Initially, the Smith character contracted with foreign enemies to sabotage the spaceship’s control panel, ruining the Robinsons’ planned five-year exploratory trip to a planet in the Alpha Centauri star system. But telegraphing his series-long perpetual bumbling, Smith trapped himself aboard as well. When the Jupiter II crash-landed, Smith had to make an uneasy truce with those he had sought to maroon.
The curmudgeon, whose doctorate supposedly was in “intergalactic environmental psychology,” was always trying to make deals with extra-terrestrial life forms to return him -- but not the Robinsons or Robot or their pilot -- to Earth. He would sell parts of Robot or, when threatened, shove the littlest Robinson forward and say “Take the boy! Take the boy!” What made Smith as likable as he was inept, however, was that he would redeem himself by recovering the piece of metal or the boy.
Creating the character that made him an international caricature, Harris said on CBS’ “The Early Show” earlier this year, was “the most fun in the whole world. I loved creating ... that dreadful, wonderful man.”
Nevertheless, Harris always considered his favorite television role that of Bradford Webster, assistant to Michael Rennie’s Harry Lime in the television version of “The Third Man,” which ran in syndication from 1959 to 1962.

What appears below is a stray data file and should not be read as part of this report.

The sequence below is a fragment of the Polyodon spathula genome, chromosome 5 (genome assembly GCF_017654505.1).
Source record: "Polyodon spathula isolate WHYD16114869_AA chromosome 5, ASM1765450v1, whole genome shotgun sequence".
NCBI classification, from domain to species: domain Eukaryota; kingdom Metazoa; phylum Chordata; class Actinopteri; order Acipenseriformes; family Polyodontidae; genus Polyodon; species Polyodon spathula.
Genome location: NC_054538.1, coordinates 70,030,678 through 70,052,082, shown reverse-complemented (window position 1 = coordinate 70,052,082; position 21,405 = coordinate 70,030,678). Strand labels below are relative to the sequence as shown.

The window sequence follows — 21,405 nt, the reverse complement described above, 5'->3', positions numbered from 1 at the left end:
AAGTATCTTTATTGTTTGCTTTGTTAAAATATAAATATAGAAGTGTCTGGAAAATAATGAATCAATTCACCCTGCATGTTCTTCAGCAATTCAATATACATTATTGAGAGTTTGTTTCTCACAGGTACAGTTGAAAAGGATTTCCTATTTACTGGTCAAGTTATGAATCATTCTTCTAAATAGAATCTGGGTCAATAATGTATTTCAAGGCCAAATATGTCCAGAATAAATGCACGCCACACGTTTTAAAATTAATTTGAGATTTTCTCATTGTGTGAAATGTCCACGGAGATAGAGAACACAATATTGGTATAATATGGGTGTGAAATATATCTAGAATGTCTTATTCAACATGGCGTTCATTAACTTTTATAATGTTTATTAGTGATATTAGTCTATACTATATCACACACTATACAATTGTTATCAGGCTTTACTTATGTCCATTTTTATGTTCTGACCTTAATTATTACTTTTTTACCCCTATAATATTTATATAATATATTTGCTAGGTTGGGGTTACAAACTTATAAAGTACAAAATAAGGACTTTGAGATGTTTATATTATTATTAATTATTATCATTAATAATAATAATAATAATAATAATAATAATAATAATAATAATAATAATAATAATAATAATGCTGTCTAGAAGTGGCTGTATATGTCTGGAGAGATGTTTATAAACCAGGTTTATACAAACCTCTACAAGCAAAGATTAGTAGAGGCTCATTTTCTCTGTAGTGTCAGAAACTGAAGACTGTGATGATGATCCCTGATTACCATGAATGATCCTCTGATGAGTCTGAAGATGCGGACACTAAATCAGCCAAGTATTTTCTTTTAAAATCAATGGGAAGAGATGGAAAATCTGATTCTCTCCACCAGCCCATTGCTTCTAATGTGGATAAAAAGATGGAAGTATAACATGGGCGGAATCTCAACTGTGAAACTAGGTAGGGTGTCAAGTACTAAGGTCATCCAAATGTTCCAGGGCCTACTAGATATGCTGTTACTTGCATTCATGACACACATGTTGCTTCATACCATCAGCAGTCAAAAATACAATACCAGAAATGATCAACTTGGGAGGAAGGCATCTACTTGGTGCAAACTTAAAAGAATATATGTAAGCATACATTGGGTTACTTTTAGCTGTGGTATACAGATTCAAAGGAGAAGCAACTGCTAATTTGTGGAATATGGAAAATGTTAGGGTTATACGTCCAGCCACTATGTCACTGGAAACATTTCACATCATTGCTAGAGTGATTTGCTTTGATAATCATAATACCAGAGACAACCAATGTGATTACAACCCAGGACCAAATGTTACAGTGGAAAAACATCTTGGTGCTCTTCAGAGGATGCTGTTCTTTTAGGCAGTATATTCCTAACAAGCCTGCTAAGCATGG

Born Jonathan Charasuchin in the Bronx to poor Russian- Jewish immigrants, Harris began working as a box boy in a pharmacy at age 12. Later, changing his surname to one more easily pronounced by Americans, he earned a pharmacy degree at Fordham University and worked as a pharmacist.
But he wanted to act and taught himself elocution to shake his Bronx accent. He began working in repertory at the Millpond Playhouse in Roslyn, Long Island, and within three years had been in 125 plays in stock companies across the country. With that background, he made his Broadway debut in 1942, starring in Gilbert Miller’s production of “Heart of a City.”
Harris entertained troops in the South Pacific during World War II, and then did several more Broadway plays. As early as 1948, he added live early television drama shows. Moving to Hollywood in 1953, he made his film debut in “Botany Bay” with Alan Ladd and James Mason.
In addition to dramatic classic television series like “Studio One” and “General Electric Theater,” Harris worked frequently in such popular series as “The Twilight Zone,” “Outlaws” and “Bewitched.”
After his signature experience with “Lost in Space,” Harris switched to voice-overs for commercials and children’s animated series, such as “Freakazoid.” He was the voice of Manny the Preying Mantis in the animated motion picture “A Bug’s Life” and the voice of The Fixer in “Toy Story II.”
Harris is survived by his wife of 64 years, Gertrude; his son, Richard; two sisters, Rosalie and Allene, and two granddaughters.
Services will be at 10 a.m. Wednesday, which would have been Harris’ 88th birthday, at Westwood Memorial Park in Los Angeles.